Etymology
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la-di-da (interj.)
mocking affected gentility, 1874, a derisive imitation of the "swell" way of talking. Compare lardy-dardy (1859).
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di- (2)

word-forming element of Latin origin meaning "apart, asunder," the form of dis- before certain voiced consonants. As des- was a form of dis- in Old French, some Middle English words have forms in both de- and di-; compare devise, which really belongs to di- and is related to divide.

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di- (1)

word-forming element of Greek origin meaning "two, double, twice, twofold," from Greek di-, shortened form of dis "twice," which is related to duo "two" and cognate with bi-, from PIE root *dwo- "two." In chemistry it indicates a compound containing two units of the element or radical to which it is prefixed.

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da (n.)

"father," by 1851, a nursery or provincial abbreviation of dad.

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la-la 
syllables used to make nonsense refrains in songs; compare Old English la, a common exclamation; but la-la is imitative of babbling speech in many languages: Greek lalage "babble, prattle," Sanskrit lalalla as an imitation of stammering, Latin lallare "to sing to sleep, lull," German lallen "to stammer," Lithuanian laluoti "to stammer."
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a la 
from French à la, literally "to the," hence "in the manner of, according to," from à, from Latin ad "to" (see ad-) + la, fem. of definite article le "the," from Latin ille (fem. illa; see le). Attested in English in French terms from fashion or cookery since late 16c.; since c. 1800 used in native formations with English words or names.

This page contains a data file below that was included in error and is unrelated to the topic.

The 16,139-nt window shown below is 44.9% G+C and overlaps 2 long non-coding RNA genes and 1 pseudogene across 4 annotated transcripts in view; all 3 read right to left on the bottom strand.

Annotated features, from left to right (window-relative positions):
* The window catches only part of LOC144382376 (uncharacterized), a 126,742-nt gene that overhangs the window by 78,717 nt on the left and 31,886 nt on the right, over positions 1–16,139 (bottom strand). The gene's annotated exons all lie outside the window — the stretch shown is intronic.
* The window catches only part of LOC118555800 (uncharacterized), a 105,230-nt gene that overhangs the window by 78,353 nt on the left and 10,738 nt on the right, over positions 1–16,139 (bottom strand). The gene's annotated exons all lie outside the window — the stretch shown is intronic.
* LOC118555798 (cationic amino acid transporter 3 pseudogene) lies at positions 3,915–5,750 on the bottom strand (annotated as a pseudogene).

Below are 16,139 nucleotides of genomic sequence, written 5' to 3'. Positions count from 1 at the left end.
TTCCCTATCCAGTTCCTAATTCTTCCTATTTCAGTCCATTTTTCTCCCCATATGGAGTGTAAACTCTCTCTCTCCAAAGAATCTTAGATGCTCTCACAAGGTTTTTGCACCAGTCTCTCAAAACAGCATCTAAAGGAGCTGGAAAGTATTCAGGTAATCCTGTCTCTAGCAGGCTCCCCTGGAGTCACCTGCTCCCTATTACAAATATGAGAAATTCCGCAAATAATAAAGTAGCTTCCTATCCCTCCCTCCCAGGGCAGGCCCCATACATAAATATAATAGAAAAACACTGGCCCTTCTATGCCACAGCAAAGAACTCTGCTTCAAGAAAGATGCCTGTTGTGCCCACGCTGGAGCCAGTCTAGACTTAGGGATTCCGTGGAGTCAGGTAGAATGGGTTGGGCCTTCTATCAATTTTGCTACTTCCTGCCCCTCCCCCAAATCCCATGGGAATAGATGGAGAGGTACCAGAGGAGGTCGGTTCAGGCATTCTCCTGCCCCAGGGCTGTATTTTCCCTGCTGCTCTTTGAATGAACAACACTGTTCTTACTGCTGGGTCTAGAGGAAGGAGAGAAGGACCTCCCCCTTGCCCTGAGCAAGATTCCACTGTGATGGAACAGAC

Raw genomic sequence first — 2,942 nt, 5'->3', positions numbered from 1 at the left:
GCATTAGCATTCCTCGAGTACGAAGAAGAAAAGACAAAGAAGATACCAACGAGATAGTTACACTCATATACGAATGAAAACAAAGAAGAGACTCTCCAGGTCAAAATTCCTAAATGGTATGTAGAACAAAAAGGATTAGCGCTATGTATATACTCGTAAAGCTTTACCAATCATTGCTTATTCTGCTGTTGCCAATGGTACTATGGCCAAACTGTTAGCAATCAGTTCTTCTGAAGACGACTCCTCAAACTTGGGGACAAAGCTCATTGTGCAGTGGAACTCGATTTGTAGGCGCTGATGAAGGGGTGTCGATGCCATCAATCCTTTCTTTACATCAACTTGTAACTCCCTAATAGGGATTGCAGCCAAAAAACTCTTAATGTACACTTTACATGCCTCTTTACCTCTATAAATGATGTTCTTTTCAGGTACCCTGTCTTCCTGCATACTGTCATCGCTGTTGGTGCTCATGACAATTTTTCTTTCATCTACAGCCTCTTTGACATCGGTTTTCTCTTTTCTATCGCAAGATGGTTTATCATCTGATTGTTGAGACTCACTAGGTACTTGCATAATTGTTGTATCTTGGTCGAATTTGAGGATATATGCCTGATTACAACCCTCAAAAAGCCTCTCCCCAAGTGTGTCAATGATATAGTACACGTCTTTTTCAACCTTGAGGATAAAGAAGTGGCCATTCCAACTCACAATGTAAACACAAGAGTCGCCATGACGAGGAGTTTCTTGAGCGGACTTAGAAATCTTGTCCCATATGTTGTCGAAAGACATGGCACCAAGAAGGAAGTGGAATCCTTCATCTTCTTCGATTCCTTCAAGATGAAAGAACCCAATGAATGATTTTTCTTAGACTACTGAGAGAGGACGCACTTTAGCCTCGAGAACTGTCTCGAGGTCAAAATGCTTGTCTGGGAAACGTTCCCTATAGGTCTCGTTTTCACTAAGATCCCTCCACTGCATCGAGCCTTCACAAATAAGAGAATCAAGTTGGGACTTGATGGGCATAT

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di- (3)

word-forming element of Greek origin meaning "through; in different directions; between," also often merely intensive, "thoroughly;" the form of dia- before vowels.

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*da- 

*dā-, Proto-Indo-European root meaning "to divide."

It forms all or part of: betide; daimon; Damocles; deal (v.); deal (n.1) "part, portion;" demagogue; demiurge; democracy; demography; demon; demotic; dole; endemic; epidemic; eudaemonic; geodesic; geodesy; ordeal; pandemic; pandemonium; tidal; tide (n.) "rise and fall of the sea;" tidings; tidy; time; zeitgeist.

It is the hypothetical source of/evidence for its existence is provided by: Sanskrit dati "cuts, divides;" Greek dēmos "people, land," perhaps literally "division of society," daiesthai "to divide;" Old Irish dam "troop, company;" Old English tid "point or portion of time," German Zeit "time."

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la (2)
fem. form of the French definite article, used in English in certain phrases and sometimes added ironically to a woman's name with a suggestion of "prima donna" (OED examples begin 1860s). See le.
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la (1)
musical note (sixth note of the diatonic scale), early 14c., see gamut. It represents the initial syllable of Latin labii "of the lips." In French and Italian it became the name of the musical note A, which is the sixth of the natural scale (C major).
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